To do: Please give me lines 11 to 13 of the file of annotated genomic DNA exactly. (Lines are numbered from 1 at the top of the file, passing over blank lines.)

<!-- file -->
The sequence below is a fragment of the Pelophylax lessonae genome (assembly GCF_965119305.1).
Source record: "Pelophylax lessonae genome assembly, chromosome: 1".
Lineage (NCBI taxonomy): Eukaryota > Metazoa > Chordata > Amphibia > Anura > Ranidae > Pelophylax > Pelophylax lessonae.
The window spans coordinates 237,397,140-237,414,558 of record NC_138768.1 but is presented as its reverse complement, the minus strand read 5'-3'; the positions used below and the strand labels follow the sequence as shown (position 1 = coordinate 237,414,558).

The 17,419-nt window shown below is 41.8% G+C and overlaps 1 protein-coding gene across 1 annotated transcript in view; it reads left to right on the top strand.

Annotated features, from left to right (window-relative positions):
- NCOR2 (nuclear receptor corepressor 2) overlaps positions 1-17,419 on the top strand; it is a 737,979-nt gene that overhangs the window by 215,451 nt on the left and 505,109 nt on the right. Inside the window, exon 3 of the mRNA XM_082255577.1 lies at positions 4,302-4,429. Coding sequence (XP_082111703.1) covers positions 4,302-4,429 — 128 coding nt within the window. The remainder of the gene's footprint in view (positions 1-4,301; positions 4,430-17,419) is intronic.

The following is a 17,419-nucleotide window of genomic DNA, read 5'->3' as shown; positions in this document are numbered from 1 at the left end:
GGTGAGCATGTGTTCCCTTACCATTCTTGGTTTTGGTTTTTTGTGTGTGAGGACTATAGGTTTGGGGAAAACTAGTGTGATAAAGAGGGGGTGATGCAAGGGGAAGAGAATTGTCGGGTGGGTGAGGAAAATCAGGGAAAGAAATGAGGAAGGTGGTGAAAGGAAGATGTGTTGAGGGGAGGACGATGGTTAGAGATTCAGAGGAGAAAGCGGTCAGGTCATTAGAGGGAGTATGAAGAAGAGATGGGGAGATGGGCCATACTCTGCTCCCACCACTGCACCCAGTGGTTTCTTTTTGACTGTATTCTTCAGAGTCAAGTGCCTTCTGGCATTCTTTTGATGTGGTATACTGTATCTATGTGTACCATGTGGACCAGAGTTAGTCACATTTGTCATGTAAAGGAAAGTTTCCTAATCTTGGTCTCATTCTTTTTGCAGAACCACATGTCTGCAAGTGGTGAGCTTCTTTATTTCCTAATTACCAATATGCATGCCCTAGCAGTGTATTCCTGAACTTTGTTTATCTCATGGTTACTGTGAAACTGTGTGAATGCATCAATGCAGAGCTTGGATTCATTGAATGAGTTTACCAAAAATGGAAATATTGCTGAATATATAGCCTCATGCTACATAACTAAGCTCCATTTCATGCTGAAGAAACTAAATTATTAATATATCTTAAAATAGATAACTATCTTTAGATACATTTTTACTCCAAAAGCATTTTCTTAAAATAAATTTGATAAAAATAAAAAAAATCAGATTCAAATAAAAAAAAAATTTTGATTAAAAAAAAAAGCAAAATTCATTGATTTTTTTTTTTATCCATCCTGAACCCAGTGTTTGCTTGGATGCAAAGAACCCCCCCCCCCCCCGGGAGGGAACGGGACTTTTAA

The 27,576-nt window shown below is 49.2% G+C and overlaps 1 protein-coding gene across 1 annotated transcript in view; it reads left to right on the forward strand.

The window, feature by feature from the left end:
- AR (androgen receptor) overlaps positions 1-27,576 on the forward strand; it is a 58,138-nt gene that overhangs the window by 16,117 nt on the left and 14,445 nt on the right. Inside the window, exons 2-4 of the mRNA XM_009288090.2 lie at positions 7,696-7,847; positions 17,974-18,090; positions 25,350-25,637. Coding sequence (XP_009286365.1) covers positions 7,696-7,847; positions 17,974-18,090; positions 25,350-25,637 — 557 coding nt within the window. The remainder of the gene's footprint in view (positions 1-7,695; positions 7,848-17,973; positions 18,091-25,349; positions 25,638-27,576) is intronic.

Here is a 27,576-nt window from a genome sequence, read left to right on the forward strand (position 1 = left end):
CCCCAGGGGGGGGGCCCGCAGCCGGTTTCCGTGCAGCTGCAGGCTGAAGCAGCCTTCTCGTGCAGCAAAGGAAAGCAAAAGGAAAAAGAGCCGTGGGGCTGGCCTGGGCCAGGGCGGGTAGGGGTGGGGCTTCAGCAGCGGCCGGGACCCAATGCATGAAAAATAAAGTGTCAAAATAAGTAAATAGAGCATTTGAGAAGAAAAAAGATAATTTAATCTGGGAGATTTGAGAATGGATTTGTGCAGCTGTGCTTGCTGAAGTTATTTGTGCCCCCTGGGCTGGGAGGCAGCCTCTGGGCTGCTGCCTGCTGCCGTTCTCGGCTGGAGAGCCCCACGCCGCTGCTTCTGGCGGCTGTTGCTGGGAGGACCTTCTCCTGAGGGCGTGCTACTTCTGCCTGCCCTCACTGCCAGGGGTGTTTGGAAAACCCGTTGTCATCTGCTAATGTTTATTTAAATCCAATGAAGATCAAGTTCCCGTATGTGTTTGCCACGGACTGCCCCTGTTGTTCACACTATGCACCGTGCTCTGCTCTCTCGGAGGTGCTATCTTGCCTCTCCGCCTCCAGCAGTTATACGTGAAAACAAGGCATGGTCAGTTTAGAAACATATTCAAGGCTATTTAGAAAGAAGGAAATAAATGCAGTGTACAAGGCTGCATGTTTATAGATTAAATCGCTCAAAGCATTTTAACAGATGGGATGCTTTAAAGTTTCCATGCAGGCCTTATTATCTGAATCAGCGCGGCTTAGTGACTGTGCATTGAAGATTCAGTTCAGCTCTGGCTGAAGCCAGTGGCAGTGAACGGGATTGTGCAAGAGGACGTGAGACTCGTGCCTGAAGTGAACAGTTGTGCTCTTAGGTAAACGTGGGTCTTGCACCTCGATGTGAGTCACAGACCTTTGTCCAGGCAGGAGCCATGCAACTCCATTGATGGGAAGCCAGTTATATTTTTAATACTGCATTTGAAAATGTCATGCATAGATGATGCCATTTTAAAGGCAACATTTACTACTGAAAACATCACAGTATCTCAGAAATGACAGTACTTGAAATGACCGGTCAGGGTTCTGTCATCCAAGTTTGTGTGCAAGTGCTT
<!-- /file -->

The window, feature by feature from the left end:
- AR (androgen receptor) overlaps positions 1-27,576 on the forward strand; it is a 58,138-nt gene that overhangs the window by 16,117 nt on the left and 14,445 nt on the right. Inside the window, exons 2-4 of the mRNA XM_009288090.2 lie at positions 7,696-7,847; positions 17,974-18,090; positions 25,350-25,637. Coding sequence (XP_009286365.1) covers positions 7,696-7,847; positions 17,974-18,090; positions 25,350-25,637 — 557 coding nt within the window. The remainder of the gene's footprint in view (positions 1-7,695; positions 7,848-17,973; positions 18,091-25,349; positions 25,638-27,576) is intronic.

Here is a 27,576-nt window from a genome sequence, read left to right on the forward strand (position 1 = left end):